But there is a grimmer reality hiding behind the trend. An Ohio mother’s TikTok went viral, bringing attention to how this trend might encourage bullying in schools. Her child, satisfied with a $10 off-brand cup, was taunted by classmates who flaunted the more expensive Stanley counterparts. This event highlights the way we teach our children and how important it is to develop a strong sense of self-worth that extends beyond material belongings. Charles Lindsey, Associate Professor of Marketing at the University at Buffalo School of Management, commented on this, saying, “We seek out novel experiences, and while that could mean a trip to somewhere we’ve never been, it could also mean collecting different cups…From a consumer behavior standpoint, we are always incorporating variety and new things into our lives.” It is only a cup. But it symbolizes something bigger to many people. Consumer behavior is mostly driven by the attraction of novelty, but it’s important to remember that items like these cups have symbolic meaning for many people––they serve as more than simply drinkware; they are also status and identity.

This echoes the lessons written about in “The Road to Wigan Pier” by George Orwell and in contemporary discussions on aesthetic capitalism. These reveal striking similarities in the ways economic structures shape societal values and perceptions. Orwell’s portrayal of the dehumanizing effects of industrial capitalism and the struggles of the working class resonates with the commodification of aesthetics in today’s consumer culture. Much like how Orwell illustrates the exploitation and alienation experienced by workers in industrial England, contemporary discussions on aesthetic capitalism highlight how the pursuit of aesthetic experiences and lifestyles often reinforces existing inequalities and perpetuates consumerist ideals.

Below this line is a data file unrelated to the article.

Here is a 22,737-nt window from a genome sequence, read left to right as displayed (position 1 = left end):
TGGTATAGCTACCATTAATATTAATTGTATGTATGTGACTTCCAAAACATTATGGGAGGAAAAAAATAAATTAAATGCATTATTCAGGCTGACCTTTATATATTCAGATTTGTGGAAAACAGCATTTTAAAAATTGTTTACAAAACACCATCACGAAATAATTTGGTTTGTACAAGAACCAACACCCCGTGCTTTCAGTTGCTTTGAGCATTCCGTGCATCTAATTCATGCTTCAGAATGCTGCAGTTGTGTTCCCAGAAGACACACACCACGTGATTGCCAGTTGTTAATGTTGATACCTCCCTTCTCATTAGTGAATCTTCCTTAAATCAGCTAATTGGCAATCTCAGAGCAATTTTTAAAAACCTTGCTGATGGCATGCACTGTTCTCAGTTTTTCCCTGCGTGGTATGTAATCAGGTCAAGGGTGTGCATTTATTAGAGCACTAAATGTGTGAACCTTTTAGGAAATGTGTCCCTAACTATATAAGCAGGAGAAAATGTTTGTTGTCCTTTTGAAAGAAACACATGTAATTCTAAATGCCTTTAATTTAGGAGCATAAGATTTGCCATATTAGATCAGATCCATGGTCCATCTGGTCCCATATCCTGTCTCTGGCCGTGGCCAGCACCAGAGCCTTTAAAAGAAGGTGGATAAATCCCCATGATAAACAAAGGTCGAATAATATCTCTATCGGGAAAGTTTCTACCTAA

Where to Go From Here

In the culmination of our exploration into the evolution of conspicuous consumption, from Thorstein Veblen’s seminal critiques during the Gilded Age to its modern manifestations on social media platforms like TikTok and Instagram, one resounding truth emerges: the interplay between human behavior, societal values, and economic structures remains as intricate and impactful as ever. Veblen’s insights into conspicuous consumption and the leisure class shed light on enduring patterns that persist in contemporary society, where the pursuit of status and identity through material possessions continues to shape our interactions and aspirations. The transition from the opulent displays of wealth during the Gilded Age to the curated aesthetics of the digital age underscores the adaptability of consumerist ideals across time and mediums. As we grapple with the implications of aesthetic capitalism and the commodification of lifestyles, it becomes increasingly imperative to scrutinize not only what we consume but also how we finance these consumption patterns. The accessibility of credit and installment purchasing, reminiscent of historical trends, poses significant challenges in managing financial literacy and mitigating widening income disparities. In the end, as we navigate the allure of the aesthetic economy, it is crucial to examine not just what we consume but also how we fund these patterns and to whom our money goes.